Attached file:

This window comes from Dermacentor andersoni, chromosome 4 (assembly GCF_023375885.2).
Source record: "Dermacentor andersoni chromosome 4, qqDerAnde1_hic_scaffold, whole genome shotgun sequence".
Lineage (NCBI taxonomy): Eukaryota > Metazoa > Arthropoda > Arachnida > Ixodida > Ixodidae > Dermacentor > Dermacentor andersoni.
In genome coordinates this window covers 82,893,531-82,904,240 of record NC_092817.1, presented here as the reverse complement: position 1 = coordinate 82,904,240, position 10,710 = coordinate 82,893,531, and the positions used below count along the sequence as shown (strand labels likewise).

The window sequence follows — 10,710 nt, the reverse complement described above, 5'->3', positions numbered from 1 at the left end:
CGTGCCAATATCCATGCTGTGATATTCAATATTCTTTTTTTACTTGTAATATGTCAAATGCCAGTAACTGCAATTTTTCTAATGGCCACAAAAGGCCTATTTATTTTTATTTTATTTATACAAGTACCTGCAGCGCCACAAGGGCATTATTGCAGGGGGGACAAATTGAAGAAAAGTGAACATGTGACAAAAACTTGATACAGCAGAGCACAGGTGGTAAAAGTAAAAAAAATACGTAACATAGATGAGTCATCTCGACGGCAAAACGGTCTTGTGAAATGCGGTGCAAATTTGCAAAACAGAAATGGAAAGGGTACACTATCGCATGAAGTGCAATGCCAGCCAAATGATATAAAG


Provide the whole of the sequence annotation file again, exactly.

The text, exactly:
This window comes from Dermacentor andersoni, chromosome 4 (assembly GCF_023375885.2).
Source record: "Dermacentor andersoni chromosome 4, qqDerAnde1_hic_scaffold, whole genome shotgun sequence".
Lineage (NCBI taxonomy): Eukaryota > Metazoa > Arthropoda > Arachnida > Ixodida > Ixodidae > Dermacentor > Dermacentor andersoni.
In genome coordinates this window covers 82,893,531-82,904,240 of record NC_092817.1, presented here as the reverse complement: position 1 = coordinate 82,904,240, position 10,710 = coordinate 82,893,531, and the positions used below count along the sequence as shown (strand labels likewise).

The window sequence follows — 10,710 nt, the reverse complement described above, 5'->3', positions numbered from 1 at the left end:
CGTGCCAATATCCATGCTGTGATATTCAATATTCTTTTTTTACTTGTAATATGTCAAATGCCAGTAACTGCAATTTTTCTAATGGCCACAAAAGGCCTATTTATTTTTATTTTATTTATACAAGTACCTGCAGCGCCACAAGGGCATTATTGCAGGGGGGACAAATTGAAGAAAAGTGAACATGTGACAAAAACTTGATACAGCAGAGCACAGGTGGTAAAAGTAAAAAAAATACGTAACATAGATGAGTCATCTCGACGGCAAAACGGTCTTGTGAAATGCGGTGCAAATTTGCAAAACAGAAATGGAAAGGGTACACTATCGCATGAAGTGCAATGCCAGCCAAATGATATAAAG